This qualitative study focuses on how creativity is facilitated within a range of creative art services for adults with disabilities. The study conducted by the authors is posed from an occupational therapy perspective to draw on the values of current art services run in the Sydney metropolitan area for this specific adult group. Creative therapies can be seen to allow the individual to explore and express conscious and unconscious feelings, working towards resolution of interpersonal and intrapersonal conflict through the process of self-exploration, self-discovery, self-determination and self-help

  • Australia: Making the Journey: Arts and disability in Australia – 2722KB (2005)

    The publication Making the Journey highlights the abilities and creativity of highly talented and committed artists and performers with disability.

  • Dispelling Common Myths About Indigenous Peoples

    “The definition of “myth”, according to the Oxford Canadian dictionary, is “a widely held but false notion”. Well, there are many widely held but false notions or myths regarding the perceived special privileges Indigenous Peoples in Canada receive from the federal government. In this ebook we take a look at some of the common ones and then provide
    a snapshot of the reality for Indigenous Peoples.”

  • First Peoples: A Guide for Newcomers

    First Peoples: A Guide for Newcomers aims to fill the need for clear information in simple language about the First Peoples in Vancouver. It introduces newcomers to three important topics: who are Aboriginal people (or First Peoples) in Vancouver and Canada; a brief overview of the relationship between the Government of Canada and First Peoples; and current initiatives and ways for newcomers to learn more about Aboriginal people in the community.

  • Honouring the Truth, Reconciling for the Future: Summary of the Final Report of the Truth and Reconciliation Commission of Canada (Newly Added)

    Canada’s residential school system for Aboriginal children was an education system in name only for much of its existence. These residential schools were created for the purpose of separating Aboriginal children from their families, in order to minimize and weaken family ties and cultural linkages, and to indoctrinate children into a new culture—the culture of the legally dominant Euro-Christian Canadian society, led by Canada’s first prime minister, Sir John A. Macdonald.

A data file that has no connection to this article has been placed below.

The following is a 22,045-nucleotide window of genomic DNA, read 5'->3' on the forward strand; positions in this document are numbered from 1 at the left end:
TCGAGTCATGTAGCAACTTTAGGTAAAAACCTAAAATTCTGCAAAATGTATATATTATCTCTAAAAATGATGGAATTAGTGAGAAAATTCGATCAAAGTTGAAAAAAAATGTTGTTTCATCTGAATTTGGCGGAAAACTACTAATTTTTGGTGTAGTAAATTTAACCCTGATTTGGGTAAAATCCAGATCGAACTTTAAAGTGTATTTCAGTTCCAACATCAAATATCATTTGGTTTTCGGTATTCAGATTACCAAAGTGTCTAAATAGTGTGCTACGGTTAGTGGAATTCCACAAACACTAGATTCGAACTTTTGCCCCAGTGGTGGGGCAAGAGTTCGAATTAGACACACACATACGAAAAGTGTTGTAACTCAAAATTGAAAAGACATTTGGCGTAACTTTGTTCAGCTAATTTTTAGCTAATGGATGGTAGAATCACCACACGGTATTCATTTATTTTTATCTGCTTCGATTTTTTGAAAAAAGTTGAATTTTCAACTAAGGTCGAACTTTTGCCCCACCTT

• Indigenous Peoples: A Guide to Terminology

    This ebook from Indigenous Corporate Training Inc. provides “some perspective on historical, political and community terminology, plus some definitions of common terms as well as tips regarding usage.”

  • Placeholder

    Indigenous Protocols for the Visual Arts

    A practical guide for navigating the complex world of Indigenous Protocols for Cultural Expressions in the Visual Arts sector. This resource guide has been developed by Canadian Artists’ Representation / Le Front des artistes canadiens (CARFAC) and consultant Lou-ann Neel under the guidance of an Indigenous Advisory Circle.

    The purpose of this resource guide is to provide practical guidelines for respectful engagement with Indigenous Peoples.1 It is part of an ongoing initiative to strengthen respect for First Nations, Inuit, and Métis visual art and artists, and legal and moral rights in the lands commonly known as Canada.

  • Municipal Diversity & Anti-Racism Programs in Canada

    Presentation Handout in PDF format based on the Laurier Institution’s report: key findings.

    “This report provides an overview of diversity and anti-racism programs in Canadian municipalities, identifies some of the major benefits of these programs, and describes some of the more innovative features of programs in five moderately sized municipalities across Canada.
    The research for this report included a literature review, a web search of 50 Canadian municipalities, postings on two web networks (Muniscope and the Creative Cities Network), and telephone and email interviews with administrative and program staff from 5 municipalities across Canada.
    This report, and the PowerPoint presentation designed to accompany it, was contracted by the British Columbia Ministry of Community, Aboriginal and Women’s Services, Settlement and Multiculturalism Branch. “

  • Neighbourhood Arts Network, Arts and Equity Toolkit (Newly Added)

    The Arts & Equity Project is designed to provide artists and community groups with the tools that they need to reduce the barriers to community participation in the arts, as well as provide a framework for effective collaboration between artists, arts organizations and their growing audiences. In short: this tool kit is a comprehensive document, designed to help our art makers become more effective as they play a key role in building Toronto through the arts.